Editor’s note: With so many concept projects being touted these days, we got to thinking. How many designers have notebooks and “doodle books” packed with pages of designs that were solid ideas yet never came to fruition? Therein lies the idea behind the Megayacht News Designer’s Notebook series. Every other week, we’re spotlighting a designer and his or her superyacht project that has never been seen by anyone other than the designers themselves and the owners who commissioned them. For one reason or another, the design didn’t come to fruition: perhaps a sudden death of the client, perhaps a change in fortune. Regardless, the design can still be executed and turned into a yacht today. Therefore, the Megayacht News Designer’s Notebook gives designers the chance to have their “voice” heard: They explain, in their own words, what inspired the design and what some of the special details are. And, if you’d like to arrange an appointment with the designer to discuss the design in more detail, you’ll find a link at the end of each writeup.
Without further ado, here is the first Designer’s Notebook, featuring Espinosa.
J.C. Espinosa has made a name for himself designing production yachts and megayachts bearing fluid curves and flowing shapes. While classic commuter yachts do bear some curves, they’re far more linear than Espinosa’s signature style. That’s among the reasons why this 120-foot (36.6-meter) commuter-style megayacht is so interesting. As Espinosa explains here, the design was commissioned soon after he launched his studio—by a Japanese client, too, further making it unusual. It’s dramatically different than anything Espinosa had done back then, and remains so today. Yet, the styling and interior design remain timeless.
120’ Commuter Style Gentleman’s Yacht
“Many years ago, almost at the beginning of my career in yacht design, I was asked by Mike Kelsey, CEO of the legendary yard Palmer Johnson of Sturgeon Bay, Wisconsin, to come up with a retro design for a 120-foot commuter-style yacht for a Japanese client of his.
“The brief was to style a yacht with the looks of the famed commuter yachts of the early 1900s. These boats were known for having massive engines in their quest for speed. Later in the century these speed boats evolution into what is now known as “Commuter Yachts.” These elegant vessels share the speed of the earlier speed boats but incorporated well-appointed interiors to pamper their owners. These vessels were mainly used for commuting between their owner’s residences along the water to the financial centers of Wall Street. A good example of this style vessel is Aphrodite, a sleek 74-footer owned by Wall Street financier John Hay Whitney and built by the Purdy Boat Company in 1937.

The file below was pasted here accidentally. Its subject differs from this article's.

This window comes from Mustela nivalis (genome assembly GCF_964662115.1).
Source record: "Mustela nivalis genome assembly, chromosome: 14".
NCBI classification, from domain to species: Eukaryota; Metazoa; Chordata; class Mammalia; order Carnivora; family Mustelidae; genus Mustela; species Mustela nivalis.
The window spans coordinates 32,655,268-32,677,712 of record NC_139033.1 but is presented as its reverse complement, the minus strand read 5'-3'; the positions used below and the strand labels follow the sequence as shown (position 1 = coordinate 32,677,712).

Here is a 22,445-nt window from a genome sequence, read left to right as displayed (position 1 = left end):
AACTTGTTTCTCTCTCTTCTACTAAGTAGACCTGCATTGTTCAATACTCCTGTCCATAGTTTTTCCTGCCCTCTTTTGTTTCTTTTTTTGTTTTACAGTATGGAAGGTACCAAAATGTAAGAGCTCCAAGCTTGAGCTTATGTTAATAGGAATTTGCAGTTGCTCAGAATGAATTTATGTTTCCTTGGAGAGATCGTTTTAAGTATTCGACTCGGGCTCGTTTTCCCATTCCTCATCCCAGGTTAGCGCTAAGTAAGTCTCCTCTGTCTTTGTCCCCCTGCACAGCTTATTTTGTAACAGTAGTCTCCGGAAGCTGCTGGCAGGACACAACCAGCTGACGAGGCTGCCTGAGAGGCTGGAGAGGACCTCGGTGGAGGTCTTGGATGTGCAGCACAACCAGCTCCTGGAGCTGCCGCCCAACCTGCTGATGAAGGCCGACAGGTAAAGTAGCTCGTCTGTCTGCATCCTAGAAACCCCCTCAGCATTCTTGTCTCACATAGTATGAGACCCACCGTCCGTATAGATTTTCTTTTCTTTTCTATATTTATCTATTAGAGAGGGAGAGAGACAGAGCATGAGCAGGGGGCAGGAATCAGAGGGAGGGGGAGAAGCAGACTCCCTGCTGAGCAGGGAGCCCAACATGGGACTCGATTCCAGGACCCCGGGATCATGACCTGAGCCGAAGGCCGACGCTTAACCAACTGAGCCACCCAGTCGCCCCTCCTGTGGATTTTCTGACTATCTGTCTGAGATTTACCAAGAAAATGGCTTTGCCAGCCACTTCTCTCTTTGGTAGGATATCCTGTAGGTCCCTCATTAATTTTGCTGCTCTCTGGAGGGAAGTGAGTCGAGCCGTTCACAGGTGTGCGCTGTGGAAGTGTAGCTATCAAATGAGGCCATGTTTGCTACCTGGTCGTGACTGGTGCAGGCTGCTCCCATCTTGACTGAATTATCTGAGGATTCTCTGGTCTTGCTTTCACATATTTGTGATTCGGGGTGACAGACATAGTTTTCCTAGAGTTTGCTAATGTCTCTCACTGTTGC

“The Japanese client wanted a yacht that will borrow the looks and speed of these commuter-style yachts but with all of the modern systems and appointments found on a modern luxury yacht. He also wanted a waterjet propulsion system, tied to large MTU engines. Palmer Johnson, known for their recent launch of the waterjet-powered motor yacht Time in 1984 and Fortuna for the king of Spain, had the knowledge and experience to tackle such a project. Tom Fexas was enlisted to provide the naval architecture for the project, and I was asked to come up with the style for the superstructure and the accommodations and interior design for this project. The interiors proposed were sumptuous and traditional, a reflection of a bygone era!
“The client was to use his new yacht for cruising the islands around his native Japan. Owner’s and guest accommodations were to be provided on the lower deck, and lounging areas were located on the main deck, with a large, open aft deck for lounging and dinning alfresco.
“Our challenge as designers was to bring styling cues from the past into a modern machine. Soon after the proposal were submitted, the client passed away, and the project was stopped in the preliminary stages of design. It was very sad for the design team and builder not to have had the opportunity to build such a distinctive vessel, and we are still waiting for someone to bring it into existence.”
To arrange an appointment to discuss this project with the Espinosa team, please fill out this contact form.